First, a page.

There is one disease, in particular, that is called pellagra that is directly caused by a lack of Vitamin B3. Pellagra is characterized by the four D’s: diarrhea, dermatitis, dementia, and then death, if left untreated. Though pellagra is rare in developed countries, third-world countries can still struggle with it.

Since Vitamin B3 is a large part of skin, kidney, and brain functions, disorders in these areas are obvious signs as well. But these are the main signs of a Vitamin B3 deficiency.

On the flipside, too much niacinamide can have nasty consequences of its own as well. Some people are allergic to niacinamide in concentrated amounts or applying too directly. Most who react to this vitamin have some other allergy, and the niacinamide can then cause your body to release histamine.

This is why patch tests on skin are recommended when niacinamide is used topically. Also, this is also probably why concentrated amounts of niacinamide, if it is too much for your body to handle, can cause your hair to fall out instead of grow stronger.

Since excess niacinamide is excreted with your urine, this can put a strain on your kidneys and liver as well. Other, milder effects are flushing, redness, itching, stomach discomfort, nausea, headaches, and tingling of your skin. For those reasons, your doctor may caution you against taking large amounts of any sort of Vitamin B3 supplements.

How To Use Niacinamide For Your Hair

As with most vitamins, niacinamide is best for you if you can get it naturally in your diet. If you can’t get enough Vitamin B3, for whatever reason, then there are plenty of supplements that you can take. Only take niacinamide supplements if it is safe for you to do so, though.

So, when it comes to foods, this vitamin is found in eggs, meats, nuts, seeds, green veggies, beans, and milk. Because of its importance, niacinamide is often added to cereals and other foods as well to fortify them.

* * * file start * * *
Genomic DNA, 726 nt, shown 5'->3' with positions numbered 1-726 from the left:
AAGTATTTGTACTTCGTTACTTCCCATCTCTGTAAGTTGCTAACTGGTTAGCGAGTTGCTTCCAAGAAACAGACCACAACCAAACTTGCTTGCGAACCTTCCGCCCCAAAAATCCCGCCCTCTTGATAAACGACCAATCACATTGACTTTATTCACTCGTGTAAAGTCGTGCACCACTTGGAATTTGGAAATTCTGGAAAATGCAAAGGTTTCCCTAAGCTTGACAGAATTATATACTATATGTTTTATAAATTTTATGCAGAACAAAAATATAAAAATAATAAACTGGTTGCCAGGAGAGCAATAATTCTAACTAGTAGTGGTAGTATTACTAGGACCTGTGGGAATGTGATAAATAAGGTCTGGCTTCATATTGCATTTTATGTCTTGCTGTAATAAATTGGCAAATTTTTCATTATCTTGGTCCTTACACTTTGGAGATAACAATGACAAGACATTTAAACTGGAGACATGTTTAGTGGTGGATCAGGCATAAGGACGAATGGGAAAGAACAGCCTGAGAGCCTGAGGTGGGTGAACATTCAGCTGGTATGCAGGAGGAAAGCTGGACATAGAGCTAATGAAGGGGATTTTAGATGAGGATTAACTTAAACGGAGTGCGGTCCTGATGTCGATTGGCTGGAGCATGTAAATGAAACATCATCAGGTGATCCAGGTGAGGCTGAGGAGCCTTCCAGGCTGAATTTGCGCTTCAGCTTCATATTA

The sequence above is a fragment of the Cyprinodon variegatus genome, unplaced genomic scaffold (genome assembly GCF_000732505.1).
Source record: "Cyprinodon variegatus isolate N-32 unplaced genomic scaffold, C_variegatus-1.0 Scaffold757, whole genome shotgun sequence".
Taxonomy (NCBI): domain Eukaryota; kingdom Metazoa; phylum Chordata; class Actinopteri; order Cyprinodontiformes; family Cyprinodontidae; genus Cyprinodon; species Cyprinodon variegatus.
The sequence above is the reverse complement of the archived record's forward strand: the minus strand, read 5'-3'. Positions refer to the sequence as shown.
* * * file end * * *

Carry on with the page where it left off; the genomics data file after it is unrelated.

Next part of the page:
Niacinamide is easy to find in supplements, in case you can’t get enough the natural way. It is included in B-complex supplements, but you can also get niacinamide by itself if you prefer. Just be sure when it says Vitamin B3 that you are getting niacinamide and not niacin.

However, since niacinamide is so popular for your skin, you can find it in all kinds of other forms. There are niacinamide serums, creams, moisturizers, and a few other things that are all meant to be used topically. Just be sure that it is niacinamide and not niacin, which is not as easily absorbed that way.

Most cosmetic products featuring niacinamide in them have a certain concentration. Most are 5% or less, and this is usually all that is needed. However, sensitive skins and scalps may need to start with a 2% formula. Hyaluronic acid is supposedly a good secondary ingredient, as it helps increase this vitamin’s absorption.

Though these products are made to be used on your skin, some of them can be used on your hair as well. Applying niacinamide topically to your hair can make sure that it gets absorbed where you want it to be. So, feel free to try products with niacinamide directly onto your hair.

Final Thoughts

Niacinamide is clearly a vitamin that your hair needs in order to be healthy and thick. As with most vitamins, hair growth results will not happen with it overnight, but it can still help. If you take it for a couple of months without seeing results, then it probably isn’t working for you.

Though there is plenty of evidence niacinamide can help your hair, most of the tests that have been done on it pair it with other things. So, it is slightly difficult to know how effective it truly is by itself. Still, Vitamin B3 can definitely help your hair, and every little bit of help is a good thing.

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Christopher is the founder of Hair Loss Geeks, which launched back in 2011. At the time there wasn't any credible information on the internet about hair loss. As someone suffering from hair loss himself, Christopher began his extensive research journey. After launching the site, he later graduated from Boston University in 2012 with his PhD in Biochemistry. What started off as a hobby project quickly became a bigger focus as it grew. Christopher hopes everyone can learn from both his experience and research.